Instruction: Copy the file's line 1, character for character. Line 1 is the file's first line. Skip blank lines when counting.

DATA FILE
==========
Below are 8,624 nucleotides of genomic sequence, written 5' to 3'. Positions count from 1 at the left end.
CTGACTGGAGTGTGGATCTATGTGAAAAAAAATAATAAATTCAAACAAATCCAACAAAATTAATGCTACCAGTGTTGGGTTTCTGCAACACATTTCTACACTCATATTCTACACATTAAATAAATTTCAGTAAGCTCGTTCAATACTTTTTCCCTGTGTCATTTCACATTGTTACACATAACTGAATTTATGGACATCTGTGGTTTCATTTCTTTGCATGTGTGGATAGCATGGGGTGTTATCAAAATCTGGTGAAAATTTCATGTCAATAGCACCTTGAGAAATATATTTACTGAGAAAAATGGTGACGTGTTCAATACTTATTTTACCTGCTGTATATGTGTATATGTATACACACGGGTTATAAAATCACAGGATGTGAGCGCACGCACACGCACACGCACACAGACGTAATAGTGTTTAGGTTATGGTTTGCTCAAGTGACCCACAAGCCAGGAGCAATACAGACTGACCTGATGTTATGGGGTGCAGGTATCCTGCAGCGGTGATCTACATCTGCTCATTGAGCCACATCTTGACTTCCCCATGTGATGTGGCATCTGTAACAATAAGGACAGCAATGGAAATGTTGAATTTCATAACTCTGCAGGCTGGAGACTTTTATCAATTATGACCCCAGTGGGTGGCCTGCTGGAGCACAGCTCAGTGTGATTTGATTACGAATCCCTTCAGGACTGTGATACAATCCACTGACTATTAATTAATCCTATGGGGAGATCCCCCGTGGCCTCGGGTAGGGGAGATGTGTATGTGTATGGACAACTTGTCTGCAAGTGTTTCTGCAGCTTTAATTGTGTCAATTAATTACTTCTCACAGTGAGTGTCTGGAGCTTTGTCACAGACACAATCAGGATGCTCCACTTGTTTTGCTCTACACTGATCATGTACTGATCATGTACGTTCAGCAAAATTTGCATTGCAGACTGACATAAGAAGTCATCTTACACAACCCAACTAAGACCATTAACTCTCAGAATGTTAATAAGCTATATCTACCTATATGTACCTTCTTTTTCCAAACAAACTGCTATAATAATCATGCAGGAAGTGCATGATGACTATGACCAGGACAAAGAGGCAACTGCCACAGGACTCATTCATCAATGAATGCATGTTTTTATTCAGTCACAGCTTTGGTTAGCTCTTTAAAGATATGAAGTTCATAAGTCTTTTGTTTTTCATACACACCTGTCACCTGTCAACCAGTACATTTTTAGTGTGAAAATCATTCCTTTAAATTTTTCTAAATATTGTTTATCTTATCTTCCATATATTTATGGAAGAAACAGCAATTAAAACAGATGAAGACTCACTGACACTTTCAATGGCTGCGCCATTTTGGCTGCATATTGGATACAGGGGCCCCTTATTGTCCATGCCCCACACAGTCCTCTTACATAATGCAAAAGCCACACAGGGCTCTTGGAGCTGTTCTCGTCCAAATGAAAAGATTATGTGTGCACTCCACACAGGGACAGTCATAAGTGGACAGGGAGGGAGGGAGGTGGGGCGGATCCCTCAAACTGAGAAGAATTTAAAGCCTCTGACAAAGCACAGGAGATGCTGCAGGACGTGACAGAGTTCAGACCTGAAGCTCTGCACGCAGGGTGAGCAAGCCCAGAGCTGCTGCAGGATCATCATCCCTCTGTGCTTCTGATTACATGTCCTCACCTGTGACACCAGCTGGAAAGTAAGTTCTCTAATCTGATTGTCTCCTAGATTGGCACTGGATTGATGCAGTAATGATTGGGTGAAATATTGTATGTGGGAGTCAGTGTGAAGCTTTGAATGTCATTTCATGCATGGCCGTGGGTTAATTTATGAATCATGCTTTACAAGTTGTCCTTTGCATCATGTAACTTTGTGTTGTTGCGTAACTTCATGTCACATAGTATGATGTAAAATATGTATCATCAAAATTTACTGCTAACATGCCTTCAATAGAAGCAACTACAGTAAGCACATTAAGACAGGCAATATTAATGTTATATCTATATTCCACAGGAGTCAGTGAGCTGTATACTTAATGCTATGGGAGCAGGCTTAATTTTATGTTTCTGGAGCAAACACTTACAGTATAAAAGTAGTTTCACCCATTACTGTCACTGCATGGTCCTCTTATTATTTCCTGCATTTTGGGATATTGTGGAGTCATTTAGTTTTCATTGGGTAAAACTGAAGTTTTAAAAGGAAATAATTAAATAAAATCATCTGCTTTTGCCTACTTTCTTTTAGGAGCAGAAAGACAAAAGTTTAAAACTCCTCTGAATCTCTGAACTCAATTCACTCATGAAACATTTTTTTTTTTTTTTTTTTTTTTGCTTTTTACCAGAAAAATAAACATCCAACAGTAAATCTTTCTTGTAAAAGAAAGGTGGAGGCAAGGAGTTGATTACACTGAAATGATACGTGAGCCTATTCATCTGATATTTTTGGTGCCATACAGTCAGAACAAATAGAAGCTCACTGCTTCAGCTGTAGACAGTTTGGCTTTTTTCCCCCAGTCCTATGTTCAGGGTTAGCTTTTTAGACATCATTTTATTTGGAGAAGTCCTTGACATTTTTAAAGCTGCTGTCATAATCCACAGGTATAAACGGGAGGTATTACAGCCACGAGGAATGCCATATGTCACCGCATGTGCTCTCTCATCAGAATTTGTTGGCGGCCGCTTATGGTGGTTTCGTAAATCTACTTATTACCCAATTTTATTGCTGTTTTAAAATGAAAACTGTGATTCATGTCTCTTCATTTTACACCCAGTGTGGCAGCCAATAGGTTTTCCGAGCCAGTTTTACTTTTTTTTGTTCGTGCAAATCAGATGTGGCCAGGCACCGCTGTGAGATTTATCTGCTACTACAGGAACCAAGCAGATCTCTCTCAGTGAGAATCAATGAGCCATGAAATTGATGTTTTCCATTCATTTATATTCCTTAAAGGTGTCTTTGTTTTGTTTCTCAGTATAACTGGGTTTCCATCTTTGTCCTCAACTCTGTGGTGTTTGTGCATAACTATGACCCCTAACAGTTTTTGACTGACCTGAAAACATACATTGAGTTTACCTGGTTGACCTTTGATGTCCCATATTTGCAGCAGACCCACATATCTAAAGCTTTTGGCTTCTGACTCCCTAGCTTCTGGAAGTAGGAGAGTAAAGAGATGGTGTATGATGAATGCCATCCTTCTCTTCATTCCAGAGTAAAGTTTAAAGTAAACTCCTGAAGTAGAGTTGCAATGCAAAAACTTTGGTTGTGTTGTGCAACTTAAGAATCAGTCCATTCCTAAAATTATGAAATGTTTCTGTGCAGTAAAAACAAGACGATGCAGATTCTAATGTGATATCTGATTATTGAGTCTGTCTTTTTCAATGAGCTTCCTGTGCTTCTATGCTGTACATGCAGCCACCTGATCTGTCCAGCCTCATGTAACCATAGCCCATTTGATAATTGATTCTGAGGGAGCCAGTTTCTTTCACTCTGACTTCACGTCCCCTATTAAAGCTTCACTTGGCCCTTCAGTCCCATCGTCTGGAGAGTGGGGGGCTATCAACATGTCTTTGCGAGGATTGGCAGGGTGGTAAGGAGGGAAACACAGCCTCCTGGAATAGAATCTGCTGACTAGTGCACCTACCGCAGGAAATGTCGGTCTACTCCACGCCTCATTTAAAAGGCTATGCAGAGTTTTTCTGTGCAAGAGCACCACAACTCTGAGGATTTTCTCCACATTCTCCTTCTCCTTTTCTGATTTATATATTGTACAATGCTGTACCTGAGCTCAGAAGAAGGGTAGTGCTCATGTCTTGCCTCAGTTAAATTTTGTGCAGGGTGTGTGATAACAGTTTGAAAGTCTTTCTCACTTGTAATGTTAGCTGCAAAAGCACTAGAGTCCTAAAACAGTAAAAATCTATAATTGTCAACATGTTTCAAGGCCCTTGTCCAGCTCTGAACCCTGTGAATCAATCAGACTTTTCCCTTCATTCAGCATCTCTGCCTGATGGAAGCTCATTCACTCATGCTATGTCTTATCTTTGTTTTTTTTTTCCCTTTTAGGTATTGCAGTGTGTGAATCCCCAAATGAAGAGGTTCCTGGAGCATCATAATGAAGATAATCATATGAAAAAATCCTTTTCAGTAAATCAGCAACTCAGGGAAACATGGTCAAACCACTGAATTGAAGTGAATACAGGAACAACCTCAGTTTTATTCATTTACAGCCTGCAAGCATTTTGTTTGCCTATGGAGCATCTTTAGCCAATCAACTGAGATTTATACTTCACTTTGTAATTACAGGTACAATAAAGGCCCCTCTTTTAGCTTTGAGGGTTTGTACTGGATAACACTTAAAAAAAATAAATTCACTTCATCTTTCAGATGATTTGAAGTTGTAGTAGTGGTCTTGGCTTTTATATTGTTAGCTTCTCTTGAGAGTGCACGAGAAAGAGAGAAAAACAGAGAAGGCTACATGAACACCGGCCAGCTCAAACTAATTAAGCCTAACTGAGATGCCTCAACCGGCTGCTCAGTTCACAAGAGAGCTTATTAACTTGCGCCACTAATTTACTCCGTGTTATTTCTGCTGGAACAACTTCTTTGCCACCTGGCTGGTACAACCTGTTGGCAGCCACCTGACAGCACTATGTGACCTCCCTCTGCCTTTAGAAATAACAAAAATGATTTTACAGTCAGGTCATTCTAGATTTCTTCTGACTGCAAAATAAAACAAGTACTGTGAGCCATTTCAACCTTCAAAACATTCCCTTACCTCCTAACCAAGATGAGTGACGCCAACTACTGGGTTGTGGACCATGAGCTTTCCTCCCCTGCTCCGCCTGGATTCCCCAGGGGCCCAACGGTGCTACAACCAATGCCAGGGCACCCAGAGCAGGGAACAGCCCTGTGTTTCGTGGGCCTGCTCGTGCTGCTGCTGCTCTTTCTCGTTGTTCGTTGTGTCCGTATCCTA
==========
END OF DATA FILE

Below are 8,624 nucleotides of genomic sequence, written 5' to 3'. Positions count from 1 at the left end.